Tides of Jovian moon Europa might support life
UNIVERSITY OF ARIZONA NEWS RELEASE
Posted: February 8, 2002

  Illustration
Galileo images revealed Europa's cracks, ridges and other geological features that indicate possible niches for life, says Greenberg of UA's Lunar and Planetary Lab. Photo: Aaron Farnsworth
 
Jupiter's moon Europa might not only sustain but foster life according to the research of a University of Arizona professor.

Richard Greenberg, a professor of planetary sciences and member of the Imaging Team for NASA's Galileo Jupiter-orbiter spacecraft, reported in the February issue of American Scientist that a combination of several factors could create habitable niches.

Europa, similar in size to Earth's moon, has been imaged by Galileo for the last 4 years. Its surface, a frozen crust of water, was previously thought to be tens of kilometers thick, denying the oceans below any exposure.

The combination of tidal processes, warm waters and periodic surface exposure may be enough to not only warrant life but also encourage evolution, Greenberg said.

"The implication is that these settings would actually be hospitable to life," he said.

Since late 1997, Greenberg and his team, consisting of fellow professors to undergraduates, have been studying the images sent from the Galileo.

High-resolution images of the surface along with knowledge of Earth's geology have helped to reveal the environment of Europa.

One factor contributing to a habitable environment is the presence of liquid water, Greenberg said.

With Jupiter being the largest planet in the solar system, its tidal stresses on Europa create enough heat to keep the water on Europa in a liquid state.

This "opened the door to speculation about life," Greenberg said.

However, Greenberg points out that more than just water is needed to support life. Tides also play a role in providing for life.

Ocean tides on Europa are much greater in size than Earth's with heights reaching 500 meters (more than 1,600 feet). Even the shape of the moon is stretched along the equator due to Jupiter's pull on the waters below the icy surface.

"Everything on and under the surface is driven by the tides," Greenberg said.

The mixing of substances needed to support life is also driven by tides, he added.

"Stable environments are also necessary for life to flourish," he said.

Europa, whose orbit around Jupiter is in-synch with its rotation, is able to keep the same face towards the gas giant for thousands of years. But over longer periods of time, any given niche freezes, Greenberg said.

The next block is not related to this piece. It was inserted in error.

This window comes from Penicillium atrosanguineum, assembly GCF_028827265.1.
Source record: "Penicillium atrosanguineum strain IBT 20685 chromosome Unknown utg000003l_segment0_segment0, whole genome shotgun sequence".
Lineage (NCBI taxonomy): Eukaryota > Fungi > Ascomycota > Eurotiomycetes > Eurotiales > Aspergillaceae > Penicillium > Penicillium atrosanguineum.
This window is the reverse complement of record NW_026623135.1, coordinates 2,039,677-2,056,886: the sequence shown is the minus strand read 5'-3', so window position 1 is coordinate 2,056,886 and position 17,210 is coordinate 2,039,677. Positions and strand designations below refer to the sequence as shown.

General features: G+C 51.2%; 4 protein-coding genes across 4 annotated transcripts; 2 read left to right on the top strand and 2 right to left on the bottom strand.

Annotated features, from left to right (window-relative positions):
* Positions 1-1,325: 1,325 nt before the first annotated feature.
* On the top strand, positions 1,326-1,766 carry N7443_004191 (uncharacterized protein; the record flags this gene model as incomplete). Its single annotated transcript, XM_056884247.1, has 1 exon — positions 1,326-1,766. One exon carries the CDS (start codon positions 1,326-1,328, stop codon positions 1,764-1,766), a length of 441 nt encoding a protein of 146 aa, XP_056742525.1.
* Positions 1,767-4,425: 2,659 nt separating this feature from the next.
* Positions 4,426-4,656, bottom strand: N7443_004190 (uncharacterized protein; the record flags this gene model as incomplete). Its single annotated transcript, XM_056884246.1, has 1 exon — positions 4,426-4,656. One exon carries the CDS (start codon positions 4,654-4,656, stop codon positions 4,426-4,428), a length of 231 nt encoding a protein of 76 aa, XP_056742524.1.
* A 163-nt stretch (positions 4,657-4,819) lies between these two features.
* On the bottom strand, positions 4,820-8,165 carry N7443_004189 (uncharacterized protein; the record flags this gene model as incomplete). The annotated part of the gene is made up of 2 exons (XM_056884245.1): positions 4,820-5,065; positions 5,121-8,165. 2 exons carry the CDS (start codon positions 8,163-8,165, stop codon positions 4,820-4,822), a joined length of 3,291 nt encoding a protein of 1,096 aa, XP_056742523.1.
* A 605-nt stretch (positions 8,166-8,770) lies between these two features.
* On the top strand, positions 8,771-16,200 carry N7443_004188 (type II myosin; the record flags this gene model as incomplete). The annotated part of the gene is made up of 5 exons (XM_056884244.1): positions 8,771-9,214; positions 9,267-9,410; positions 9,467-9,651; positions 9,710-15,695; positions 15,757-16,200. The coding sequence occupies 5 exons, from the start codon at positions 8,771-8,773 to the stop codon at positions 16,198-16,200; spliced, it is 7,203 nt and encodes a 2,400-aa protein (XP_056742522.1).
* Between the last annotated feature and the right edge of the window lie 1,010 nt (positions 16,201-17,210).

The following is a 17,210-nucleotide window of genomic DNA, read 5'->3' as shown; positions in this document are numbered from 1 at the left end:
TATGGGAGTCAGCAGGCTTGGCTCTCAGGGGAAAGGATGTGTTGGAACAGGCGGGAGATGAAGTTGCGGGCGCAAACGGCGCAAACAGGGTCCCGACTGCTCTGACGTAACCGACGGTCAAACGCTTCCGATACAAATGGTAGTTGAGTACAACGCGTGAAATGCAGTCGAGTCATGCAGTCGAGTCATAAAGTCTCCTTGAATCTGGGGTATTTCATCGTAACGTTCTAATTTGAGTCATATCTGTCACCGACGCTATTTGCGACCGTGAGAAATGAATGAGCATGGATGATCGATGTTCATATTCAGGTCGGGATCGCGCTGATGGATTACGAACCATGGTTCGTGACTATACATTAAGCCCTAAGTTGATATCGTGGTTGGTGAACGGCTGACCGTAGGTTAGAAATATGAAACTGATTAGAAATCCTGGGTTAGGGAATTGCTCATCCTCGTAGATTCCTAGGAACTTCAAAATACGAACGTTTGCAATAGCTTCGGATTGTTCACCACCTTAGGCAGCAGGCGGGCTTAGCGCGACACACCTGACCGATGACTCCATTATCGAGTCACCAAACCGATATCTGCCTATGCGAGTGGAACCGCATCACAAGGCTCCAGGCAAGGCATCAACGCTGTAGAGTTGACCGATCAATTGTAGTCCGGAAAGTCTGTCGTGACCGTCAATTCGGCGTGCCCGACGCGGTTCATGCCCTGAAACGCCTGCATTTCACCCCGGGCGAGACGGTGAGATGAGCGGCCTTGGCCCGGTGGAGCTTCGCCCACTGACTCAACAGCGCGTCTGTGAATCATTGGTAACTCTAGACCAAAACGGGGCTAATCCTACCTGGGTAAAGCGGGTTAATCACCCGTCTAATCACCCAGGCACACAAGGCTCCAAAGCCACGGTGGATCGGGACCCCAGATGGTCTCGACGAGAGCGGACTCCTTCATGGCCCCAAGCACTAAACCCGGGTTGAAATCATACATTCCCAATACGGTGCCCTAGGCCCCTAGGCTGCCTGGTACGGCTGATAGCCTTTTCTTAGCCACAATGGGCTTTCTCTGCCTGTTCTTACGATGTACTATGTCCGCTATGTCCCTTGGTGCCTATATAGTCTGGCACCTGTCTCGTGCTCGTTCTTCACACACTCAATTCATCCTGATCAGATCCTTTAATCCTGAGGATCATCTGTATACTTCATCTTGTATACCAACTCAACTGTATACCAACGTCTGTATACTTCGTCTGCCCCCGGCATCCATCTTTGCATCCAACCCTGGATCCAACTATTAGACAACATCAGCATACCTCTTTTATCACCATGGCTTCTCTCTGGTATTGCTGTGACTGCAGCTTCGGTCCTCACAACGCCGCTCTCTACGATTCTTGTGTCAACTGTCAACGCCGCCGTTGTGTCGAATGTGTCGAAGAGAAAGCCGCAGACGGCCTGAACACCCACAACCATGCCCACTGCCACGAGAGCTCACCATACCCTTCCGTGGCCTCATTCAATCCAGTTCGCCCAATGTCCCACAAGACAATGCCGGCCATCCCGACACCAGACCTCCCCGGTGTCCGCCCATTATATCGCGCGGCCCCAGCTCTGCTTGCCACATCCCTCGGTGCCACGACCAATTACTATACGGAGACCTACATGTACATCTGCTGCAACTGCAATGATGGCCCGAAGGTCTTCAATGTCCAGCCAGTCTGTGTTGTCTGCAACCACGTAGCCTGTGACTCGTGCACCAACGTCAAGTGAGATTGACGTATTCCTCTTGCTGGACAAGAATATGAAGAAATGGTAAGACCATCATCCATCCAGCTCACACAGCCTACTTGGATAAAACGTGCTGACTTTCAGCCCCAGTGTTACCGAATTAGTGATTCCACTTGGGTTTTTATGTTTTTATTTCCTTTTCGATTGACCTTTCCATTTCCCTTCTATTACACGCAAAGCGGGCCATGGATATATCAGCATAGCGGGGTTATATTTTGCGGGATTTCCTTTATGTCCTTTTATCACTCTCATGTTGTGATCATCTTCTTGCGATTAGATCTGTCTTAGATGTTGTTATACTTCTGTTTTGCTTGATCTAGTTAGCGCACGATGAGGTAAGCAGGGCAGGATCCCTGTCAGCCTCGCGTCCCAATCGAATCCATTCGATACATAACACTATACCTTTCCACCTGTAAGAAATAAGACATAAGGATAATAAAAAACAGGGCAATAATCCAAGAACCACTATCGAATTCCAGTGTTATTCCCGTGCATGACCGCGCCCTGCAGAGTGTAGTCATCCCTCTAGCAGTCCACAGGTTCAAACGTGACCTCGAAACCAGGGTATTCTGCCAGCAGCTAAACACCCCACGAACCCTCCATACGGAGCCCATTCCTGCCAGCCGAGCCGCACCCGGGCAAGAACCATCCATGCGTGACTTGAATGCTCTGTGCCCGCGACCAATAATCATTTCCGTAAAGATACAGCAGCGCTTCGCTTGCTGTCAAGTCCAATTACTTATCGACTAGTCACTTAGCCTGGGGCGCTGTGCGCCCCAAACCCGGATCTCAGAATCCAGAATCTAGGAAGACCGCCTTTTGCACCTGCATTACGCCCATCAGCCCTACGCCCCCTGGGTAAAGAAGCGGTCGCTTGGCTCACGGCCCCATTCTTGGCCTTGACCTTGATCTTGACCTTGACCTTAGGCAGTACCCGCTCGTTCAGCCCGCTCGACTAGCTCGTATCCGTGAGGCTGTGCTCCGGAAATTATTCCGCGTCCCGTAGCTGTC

"That would require an organism to adapt in some way," he said.

The surface of Europa was previously thought to be tens kilometers thick, never exposing the oceans. Greenberg said the geologic structures are evidence that exposure occurs more commonly that ever thought.

"The ocean is interacting with the surface," Greenberg said. "There is a possible biosphere that extends from way below the surface to just above the crust."

Tides have created the two types of surface features seen on Europa: cracks/ridges and chaotic areas, Greenberg said.

The ridges are thought to be built over thousands of years by water seeping up the edges of cracks and refreezing to form higher and higher edges until the cracks close to form a new ridge.

The chaotic areas are thought to be evidence of the melt-through necessary for exposure to the oceans.

The tidal heat, created by internal friction, could be enough to melt the ice, he said.

Undersea volcanoes are also a possible explanation for large melt-throughs, he said.

Greenberg said this combination of factors would give organisms a stable but changing environment - exactly the type that would encourage evolution.

"Necessity drives change," Greenberg said.

The melted-through ice provides light and surface chemicals to the oceans, Greenberg said.

Life on Europa could resemble that of simple sea-dwelling organisms of Earth, Greenberg said, possibly utilizing photosynthesis for energy.

"Plenty of Earth's organisms live at 32 degrees (Fahrenheit) or below," he said.

Microbes, recently discovered in the Antarctic, can hibernate for up to a million years in the ice.

Europan organisms, trapped in the ice, could be thawed out when the next warm tide flowed through, effectively releasing them, Greenberg said.

While the Galileo spacecraft is almost finished with its mission, Greenberg is already poised for future missions. His team has two proposals on the table with NASA for the next orbiter to Jupiter and its moons, which is slated for sometime this decade. The decade after holds plans for a lander to Europa, if timetables hold.

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